Functional Abdominal Pain in Children: When to Call the Doctor

Tummy ache
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If your child experiences frequent stomachaches, such as is the case with the health condition functional abdominal pain (FAP), it can be difficult to know when their symptoms are severe enough to warrant a call to your doctor.

FAP is diagnosed when a child experiences frequent and severe bouts of abdominal pain, for which there is no known cause. FAP is differentiated from irritable bowel syndrome (IBS) when there are no changes in bowel movement frequency and appearance (e.g. diarrhea or constipation).

It is not clear what causes FAP, but it is often triggered by anxiety or the stress that accompanies major changes in a child's life. In some cases, FAP may be related to a child's need for attention.

This concern that your child is just "doing it for attention" may complicate your ability to make a decision about when to call the child's doctor. To give you some guidelines, I turned to an article on chronic abdominal pain in children and adolescents published by UpToDate, a trusted electronic reference used by many physicians and patients looking for in-depth medical information. This is what I found out:

"Parents of children with chronic or recurrent abdominal pain who also have the following signs or symptoms should call their healthcare provider immediately:

  • Bloody stools, severe diarrhea, or recurrent vomiting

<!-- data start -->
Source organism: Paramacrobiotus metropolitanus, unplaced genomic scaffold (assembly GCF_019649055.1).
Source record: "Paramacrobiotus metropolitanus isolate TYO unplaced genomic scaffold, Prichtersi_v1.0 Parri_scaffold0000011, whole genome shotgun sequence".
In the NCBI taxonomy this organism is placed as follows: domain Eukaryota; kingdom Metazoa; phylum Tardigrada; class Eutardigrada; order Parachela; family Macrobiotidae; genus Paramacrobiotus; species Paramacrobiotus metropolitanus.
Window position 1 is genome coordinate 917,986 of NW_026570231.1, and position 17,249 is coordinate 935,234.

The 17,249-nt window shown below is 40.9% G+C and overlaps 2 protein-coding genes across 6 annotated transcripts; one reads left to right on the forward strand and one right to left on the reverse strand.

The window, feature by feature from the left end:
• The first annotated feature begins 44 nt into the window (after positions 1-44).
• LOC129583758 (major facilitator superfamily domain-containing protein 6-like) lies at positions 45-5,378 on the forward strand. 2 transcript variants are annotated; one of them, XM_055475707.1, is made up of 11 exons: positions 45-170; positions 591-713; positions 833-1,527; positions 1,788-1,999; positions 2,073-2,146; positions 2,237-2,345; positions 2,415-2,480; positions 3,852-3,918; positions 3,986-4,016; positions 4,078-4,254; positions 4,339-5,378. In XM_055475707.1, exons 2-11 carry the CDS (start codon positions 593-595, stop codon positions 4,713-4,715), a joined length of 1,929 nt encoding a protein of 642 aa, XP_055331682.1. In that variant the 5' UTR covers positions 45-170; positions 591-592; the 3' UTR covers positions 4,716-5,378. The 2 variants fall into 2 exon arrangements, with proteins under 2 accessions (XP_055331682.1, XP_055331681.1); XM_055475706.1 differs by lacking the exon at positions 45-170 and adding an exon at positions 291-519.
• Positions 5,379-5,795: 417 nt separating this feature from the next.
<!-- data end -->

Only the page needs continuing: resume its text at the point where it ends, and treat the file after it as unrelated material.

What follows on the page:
• Abdominal pain that is severe and lasts more than one hour, or severe pain that comes and goes and lasts more than 24 hours
  • Refusing to eat or drink anything for a prolonged period
  • Fever greater than 102ºF (39ºC), or fever greater than 101ºF (38.4ºC) for more than three days.
  • Pain when urinating, needing to urinate frequently or urgently
  • Behavior changes, including lethargy or decreased responsiveness"

The symptoms described above could be considered "red-flag" symptoms, in that they indicate that your child may be experiencing a more serious health condition than only stomach pain. If your child is experiencing any of these symptoms, it is essential that they be seen promptly by qualified medical personnel.

If your child is in pain but is not experiencing any of the above symptoms, your best strategy is to strive for a balance in which you work to soothe your child's anxiety about their pain, while encouraging them to engage in activities that will distract them from their discomfort. Long-term strategies for dealing with chronic abdominal pain include:

Want to learn more? See UpToDate's topic, "Patient information: Chronic abdominal pain in children and adolescents" for additional in-depth, current and unbiased medical information on abdominal pain in children, including expert physician recommendations.


Chacko, Mariam R. "Patient information: Chronic abdominal pain in children and adolescents" UpToDate. Accessed: October 2009.

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